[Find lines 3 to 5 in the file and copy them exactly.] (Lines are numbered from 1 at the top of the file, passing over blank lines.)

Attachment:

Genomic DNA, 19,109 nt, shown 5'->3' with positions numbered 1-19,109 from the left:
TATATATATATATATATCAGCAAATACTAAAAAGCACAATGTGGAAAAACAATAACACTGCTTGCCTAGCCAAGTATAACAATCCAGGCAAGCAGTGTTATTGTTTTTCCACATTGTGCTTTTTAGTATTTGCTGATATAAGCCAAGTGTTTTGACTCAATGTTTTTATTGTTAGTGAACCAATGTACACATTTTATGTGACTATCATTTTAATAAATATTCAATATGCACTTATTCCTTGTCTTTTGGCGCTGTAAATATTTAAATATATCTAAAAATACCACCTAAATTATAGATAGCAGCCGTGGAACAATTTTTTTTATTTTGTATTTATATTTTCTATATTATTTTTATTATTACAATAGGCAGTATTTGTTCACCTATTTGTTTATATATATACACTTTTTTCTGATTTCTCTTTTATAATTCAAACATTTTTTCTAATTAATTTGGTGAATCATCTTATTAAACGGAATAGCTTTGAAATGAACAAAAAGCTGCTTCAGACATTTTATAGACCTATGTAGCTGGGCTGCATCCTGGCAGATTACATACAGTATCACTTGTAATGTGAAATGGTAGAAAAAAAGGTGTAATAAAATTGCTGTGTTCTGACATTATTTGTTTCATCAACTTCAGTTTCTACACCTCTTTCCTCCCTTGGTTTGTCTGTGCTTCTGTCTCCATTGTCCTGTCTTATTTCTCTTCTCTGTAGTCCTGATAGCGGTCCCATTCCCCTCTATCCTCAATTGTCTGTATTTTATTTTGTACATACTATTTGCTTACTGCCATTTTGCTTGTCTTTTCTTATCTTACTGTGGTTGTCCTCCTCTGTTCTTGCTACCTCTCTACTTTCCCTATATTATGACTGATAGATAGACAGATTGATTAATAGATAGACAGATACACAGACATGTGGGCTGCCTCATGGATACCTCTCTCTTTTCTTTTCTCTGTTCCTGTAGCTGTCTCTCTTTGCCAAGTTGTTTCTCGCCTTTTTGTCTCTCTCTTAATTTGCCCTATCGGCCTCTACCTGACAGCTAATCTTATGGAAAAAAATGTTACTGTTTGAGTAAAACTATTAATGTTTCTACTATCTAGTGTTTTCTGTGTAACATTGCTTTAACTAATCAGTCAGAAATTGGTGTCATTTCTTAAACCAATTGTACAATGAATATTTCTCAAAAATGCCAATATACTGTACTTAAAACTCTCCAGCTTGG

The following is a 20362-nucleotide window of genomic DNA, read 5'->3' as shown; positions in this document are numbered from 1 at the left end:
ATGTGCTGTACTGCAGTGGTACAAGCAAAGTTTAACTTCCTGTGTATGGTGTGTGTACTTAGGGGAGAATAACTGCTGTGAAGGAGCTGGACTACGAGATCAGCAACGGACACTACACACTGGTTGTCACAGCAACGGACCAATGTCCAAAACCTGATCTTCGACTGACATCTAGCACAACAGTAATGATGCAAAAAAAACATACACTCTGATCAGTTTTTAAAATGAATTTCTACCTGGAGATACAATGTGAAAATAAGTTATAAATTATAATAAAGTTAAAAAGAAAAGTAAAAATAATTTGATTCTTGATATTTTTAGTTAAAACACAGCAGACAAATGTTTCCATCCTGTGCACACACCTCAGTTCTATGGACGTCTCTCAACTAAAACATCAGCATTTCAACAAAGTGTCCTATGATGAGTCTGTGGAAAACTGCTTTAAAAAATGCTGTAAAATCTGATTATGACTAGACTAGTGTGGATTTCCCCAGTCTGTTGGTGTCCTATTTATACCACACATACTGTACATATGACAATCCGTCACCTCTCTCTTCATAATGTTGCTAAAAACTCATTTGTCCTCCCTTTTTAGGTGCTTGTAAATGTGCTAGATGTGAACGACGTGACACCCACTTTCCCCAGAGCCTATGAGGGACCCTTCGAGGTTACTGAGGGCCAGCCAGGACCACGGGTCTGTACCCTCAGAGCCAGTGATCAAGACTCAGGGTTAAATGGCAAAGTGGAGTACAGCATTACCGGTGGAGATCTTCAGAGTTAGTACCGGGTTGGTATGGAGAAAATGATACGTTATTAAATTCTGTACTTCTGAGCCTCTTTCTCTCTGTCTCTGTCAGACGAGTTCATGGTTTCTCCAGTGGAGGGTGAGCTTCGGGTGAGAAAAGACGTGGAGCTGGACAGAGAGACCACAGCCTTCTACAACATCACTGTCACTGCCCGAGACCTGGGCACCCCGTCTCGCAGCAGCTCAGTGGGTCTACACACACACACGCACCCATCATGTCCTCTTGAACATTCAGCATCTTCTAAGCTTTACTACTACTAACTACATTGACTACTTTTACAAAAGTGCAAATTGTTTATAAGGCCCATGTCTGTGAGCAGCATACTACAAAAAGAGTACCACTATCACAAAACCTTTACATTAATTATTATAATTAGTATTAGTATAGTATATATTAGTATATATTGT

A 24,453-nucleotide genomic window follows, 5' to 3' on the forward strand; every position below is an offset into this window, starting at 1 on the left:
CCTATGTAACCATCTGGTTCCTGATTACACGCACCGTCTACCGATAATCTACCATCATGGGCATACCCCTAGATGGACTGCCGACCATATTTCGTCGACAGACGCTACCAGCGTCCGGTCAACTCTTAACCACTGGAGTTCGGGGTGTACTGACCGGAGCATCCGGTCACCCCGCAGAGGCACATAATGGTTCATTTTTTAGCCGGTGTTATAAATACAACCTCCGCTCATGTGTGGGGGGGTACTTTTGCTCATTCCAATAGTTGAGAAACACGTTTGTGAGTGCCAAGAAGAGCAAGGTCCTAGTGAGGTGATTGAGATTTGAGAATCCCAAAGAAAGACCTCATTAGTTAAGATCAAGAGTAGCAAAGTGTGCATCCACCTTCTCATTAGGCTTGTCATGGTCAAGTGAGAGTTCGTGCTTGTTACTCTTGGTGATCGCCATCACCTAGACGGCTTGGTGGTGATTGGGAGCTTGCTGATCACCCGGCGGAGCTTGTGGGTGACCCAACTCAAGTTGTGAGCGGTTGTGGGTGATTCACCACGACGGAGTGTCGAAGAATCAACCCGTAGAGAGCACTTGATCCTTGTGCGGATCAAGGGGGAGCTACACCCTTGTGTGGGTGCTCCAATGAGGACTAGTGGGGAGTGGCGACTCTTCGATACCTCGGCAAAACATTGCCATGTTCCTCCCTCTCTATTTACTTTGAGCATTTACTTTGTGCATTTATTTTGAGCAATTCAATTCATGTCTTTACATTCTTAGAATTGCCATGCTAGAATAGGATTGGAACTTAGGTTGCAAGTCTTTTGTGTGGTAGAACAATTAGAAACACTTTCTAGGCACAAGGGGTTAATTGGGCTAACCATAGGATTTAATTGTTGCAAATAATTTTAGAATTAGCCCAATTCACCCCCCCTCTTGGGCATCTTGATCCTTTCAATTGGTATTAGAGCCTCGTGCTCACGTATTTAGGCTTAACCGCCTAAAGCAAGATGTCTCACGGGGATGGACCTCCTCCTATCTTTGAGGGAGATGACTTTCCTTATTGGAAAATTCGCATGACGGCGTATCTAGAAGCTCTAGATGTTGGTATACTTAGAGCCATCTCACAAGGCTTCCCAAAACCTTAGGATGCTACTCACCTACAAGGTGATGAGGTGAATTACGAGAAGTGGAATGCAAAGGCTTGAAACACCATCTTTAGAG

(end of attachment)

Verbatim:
The following is a 20362-nucleotide window of genomic DNA, read 5'->3' as shown; positions in this document are numbered from 1 at the left end:
ATGTGCTGTACTGCAGTGGTACAAGCAAAGTTTAACTTCCTGTGTATGGTGTGTGTACTTAGGGGAGAATAACTGCTGTGAAGGAGCTGGACTACGAGATCAGCAACGGACACTACACACTGGTTGTCACAGCAACGGACCAATGTCCAAAACCTGATCTTCGACTGACATCTAGCACAACAGTAATGATGCAAAAAAAACATACACTCTGATCAGTTTTTAAAATGAATTTCTACCTGGAGATACAATGTGAAAATAAGTTATAAATTATAATAAAGTTAAAAAGAAAAGTAAAAATAATTTGATTCTTGATATTTTTAGTTAAAACACAGCAGACAAATGTTTCCATCCTGTGCACACACCTCAGTTCTATGGACGTCTCTCAACTAAAACATCAGCATTTCAACAAAGTGTCCTATGATGAGTCTGTGGAAAACTGCTTTAAAAAATGCTGTAAAATCTGATTATGACTAGACTAGTGTGGATTTCCCCAGTCTGTTGGTGTCCTATTTATACCACACATACTGTACATATGACAATCCGTCACCTCTCTCTTCATAATGTTGCTAAAAACTCATTTGTCCTCCCTTTTTAGGTGCTTGTAAATGTGCTAGATGTGAACGACGTGACACCCACTTTCCCCAGAGCCTATGAGGGACCCTTCGAGGTTACTGAGGGCCAGCCAGGACCACGGGTCTGTACCCTCAGAGCCAGTGATCAAGACTCAGGGTTAAATGGCAAAGTGGAGTACAGCATTACCGGTGGAGATCTTCAGAGTTAGTACCGGGTTGGTATGGAGAAAATGATACGTTATTAAATTCTGTACTTCTGAGCCTCTTTCTCTCTGTCTCTGTCAGACGAGTTCATGGTTTCTCCAGTGGAGGGTGAGCTTCGGGTGAGAAAAGACGTGGAGCTGGACAGAGAGACCACAGCCTTCTACAACATCACTGTCACTGCCCGAGACCTGGGCACCCCGTCTCGCAGCAGCTCAGTGGGTCTACACACACACACGCACCCATCATGTCCTCTTGAACATTCAGCATCTTCTAAGCTTTACTACTACTAACTACATTGACTACTTTTACAAAAGTGCAAATTGTTTATAAGGCCCATGTCTGTGAGCAGCATACTACAAAAAGAGTACCACTATCACAAAACCTTTACATTAATTATTATAATTAGTATTAGTATAGTATATATTAGTATATATTGT

A 24,453-nucleotide genomic window follows, 5' to 3' on the forward strand; every position below is an offset into this window, starting at 1 on the left: